Hard Fun is the process of overcoming obstacles. Lifelines is a very simple game but there is a lot of strategy involved in order to successfully win. The strategy that the player employs can range from very simple single-turn strategies to three and greater turn strategies that require a proper sequence of events to yield results. This flexible variations in requirements make for a variably complex game.

Altered States stands for how players feel during and after playing the game. Since Lifelines is a very short game, each round can be completed in under 5 minutes, the players are able to achieve a sense of completion and accomplishment in a very short period of time. The calm nature and the board game mechanic also yield a relaxing form of game play.

Lastly, the People Factor is the enjoyment found in playing with other people. Lifelines is inherently multiplayer as there is no artificial intelligence. Players playing with their friends or with random players, if we had included networking, would find that different players would dramatically change the nature of the game. Perhaps a version on something like Apple’s iPad would further reinforce this key with an interesting face to face social game.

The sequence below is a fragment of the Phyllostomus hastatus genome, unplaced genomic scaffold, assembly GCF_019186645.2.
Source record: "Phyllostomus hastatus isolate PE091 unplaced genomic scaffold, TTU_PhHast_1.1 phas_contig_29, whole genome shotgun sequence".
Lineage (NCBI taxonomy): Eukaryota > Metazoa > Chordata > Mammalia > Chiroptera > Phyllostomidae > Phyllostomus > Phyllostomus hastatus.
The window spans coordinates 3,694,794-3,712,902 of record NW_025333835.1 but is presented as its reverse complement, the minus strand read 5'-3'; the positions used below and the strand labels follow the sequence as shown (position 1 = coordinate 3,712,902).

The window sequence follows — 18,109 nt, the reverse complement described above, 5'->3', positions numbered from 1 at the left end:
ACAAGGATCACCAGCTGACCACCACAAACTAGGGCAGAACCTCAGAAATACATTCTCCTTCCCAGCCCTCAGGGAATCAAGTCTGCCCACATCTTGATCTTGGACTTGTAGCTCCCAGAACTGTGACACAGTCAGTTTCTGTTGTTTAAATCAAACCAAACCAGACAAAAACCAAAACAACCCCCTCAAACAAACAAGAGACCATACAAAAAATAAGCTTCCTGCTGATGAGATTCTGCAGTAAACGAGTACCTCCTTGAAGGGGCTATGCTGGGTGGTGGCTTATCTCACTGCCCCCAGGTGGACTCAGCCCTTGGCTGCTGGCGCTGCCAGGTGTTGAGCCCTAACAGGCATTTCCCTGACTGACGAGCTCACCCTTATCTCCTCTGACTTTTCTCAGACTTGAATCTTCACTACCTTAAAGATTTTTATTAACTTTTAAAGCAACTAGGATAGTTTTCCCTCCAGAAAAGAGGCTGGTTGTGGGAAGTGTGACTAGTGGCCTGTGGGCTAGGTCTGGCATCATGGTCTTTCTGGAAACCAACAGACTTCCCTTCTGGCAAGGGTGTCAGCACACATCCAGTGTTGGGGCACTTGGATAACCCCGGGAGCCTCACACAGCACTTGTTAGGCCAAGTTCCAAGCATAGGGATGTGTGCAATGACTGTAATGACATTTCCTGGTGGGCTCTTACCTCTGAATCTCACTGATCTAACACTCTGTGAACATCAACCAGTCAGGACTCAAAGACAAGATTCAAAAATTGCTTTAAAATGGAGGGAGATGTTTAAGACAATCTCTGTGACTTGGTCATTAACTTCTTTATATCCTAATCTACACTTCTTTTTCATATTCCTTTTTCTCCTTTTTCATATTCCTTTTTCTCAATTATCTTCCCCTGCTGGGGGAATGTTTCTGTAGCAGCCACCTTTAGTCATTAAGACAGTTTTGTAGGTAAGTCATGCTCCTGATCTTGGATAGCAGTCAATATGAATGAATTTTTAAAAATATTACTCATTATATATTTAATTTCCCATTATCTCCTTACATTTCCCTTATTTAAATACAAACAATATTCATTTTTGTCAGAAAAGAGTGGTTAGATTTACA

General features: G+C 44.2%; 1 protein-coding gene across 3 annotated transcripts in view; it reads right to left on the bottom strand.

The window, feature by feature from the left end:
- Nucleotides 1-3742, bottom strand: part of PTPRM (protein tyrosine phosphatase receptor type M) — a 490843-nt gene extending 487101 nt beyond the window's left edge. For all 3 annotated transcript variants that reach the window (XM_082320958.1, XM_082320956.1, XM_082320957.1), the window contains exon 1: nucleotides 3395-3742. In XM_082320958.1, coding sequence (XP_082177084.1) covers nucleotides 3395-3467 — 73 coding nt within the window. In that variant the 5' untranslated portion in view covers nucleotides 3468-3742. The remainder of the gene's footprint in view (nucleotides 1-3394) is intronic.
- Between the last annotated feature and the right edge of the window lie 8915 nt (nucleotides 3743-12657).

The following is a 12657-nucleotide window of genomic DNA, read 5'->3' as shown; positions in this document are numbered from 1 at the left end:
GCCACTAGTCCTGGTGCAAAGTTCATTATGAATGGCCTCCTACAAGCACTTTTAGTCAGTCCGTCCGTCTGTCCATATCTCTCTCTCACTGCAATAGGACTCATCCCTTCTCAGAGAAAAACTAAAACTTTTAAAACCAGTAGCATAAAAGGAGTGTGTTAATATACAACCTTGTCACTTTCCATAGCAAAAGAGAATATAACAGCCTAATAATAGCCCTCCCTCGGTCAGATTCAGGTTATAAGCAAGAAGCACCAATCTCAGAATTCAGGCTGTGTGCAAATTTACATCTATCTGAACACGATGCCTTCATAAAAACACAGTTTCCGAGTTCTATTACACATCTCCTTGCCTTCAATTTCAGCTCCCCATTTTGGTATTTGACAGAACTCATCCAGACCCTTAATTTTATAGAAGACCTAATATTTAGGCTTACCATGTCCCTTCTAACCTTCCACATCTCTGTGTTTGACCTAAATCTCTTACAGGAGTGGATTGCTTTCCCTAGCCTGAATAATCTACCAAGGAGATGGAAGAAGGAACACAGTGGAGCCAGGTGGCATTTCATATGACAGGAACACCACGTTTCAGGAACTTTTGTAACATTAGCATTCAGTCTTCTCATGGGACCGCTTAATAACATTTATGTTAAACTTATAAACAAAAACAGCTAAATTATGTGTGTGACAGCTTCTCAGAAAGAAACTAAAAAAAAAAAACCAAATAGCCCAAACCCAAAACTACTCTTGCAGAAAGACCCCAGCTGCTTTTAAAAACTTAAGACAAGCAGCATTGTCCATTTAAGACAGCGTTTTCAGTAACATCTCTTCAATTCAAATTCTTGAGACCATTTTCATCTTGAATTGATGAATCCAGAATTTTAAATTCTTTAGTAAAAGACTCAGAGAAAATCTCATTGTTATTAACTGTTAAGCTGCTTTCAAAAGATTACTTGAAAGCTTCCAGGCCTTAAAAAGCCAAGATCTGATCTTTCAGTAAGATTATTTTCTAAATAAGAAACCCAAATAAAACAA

UI Design Affordances

There are several ways of getting a new user to understand what actions are possible.

- Don Norman(link)

For the sake of facilitating understanding our UI we included an introductory page that explains how to play the game. However, I feel that since the game is so simple that a user can stumble through it once and instantly become experienced with the method of interacting with the game. However, we also use a few conventions in Flash games to help users learn the game controls.

The use of the hand icon to indicate what can and cannot be clicked helps users to quickly learn what they are able to interact with. Now that I’m thinking about it I wish we had included a switch in the code that made the hand icon visible only on tiles that are part of a valid move within the game rules. This may have made it easier for players to see valid moves in the game instead of being confused as to why they can’t place a tile.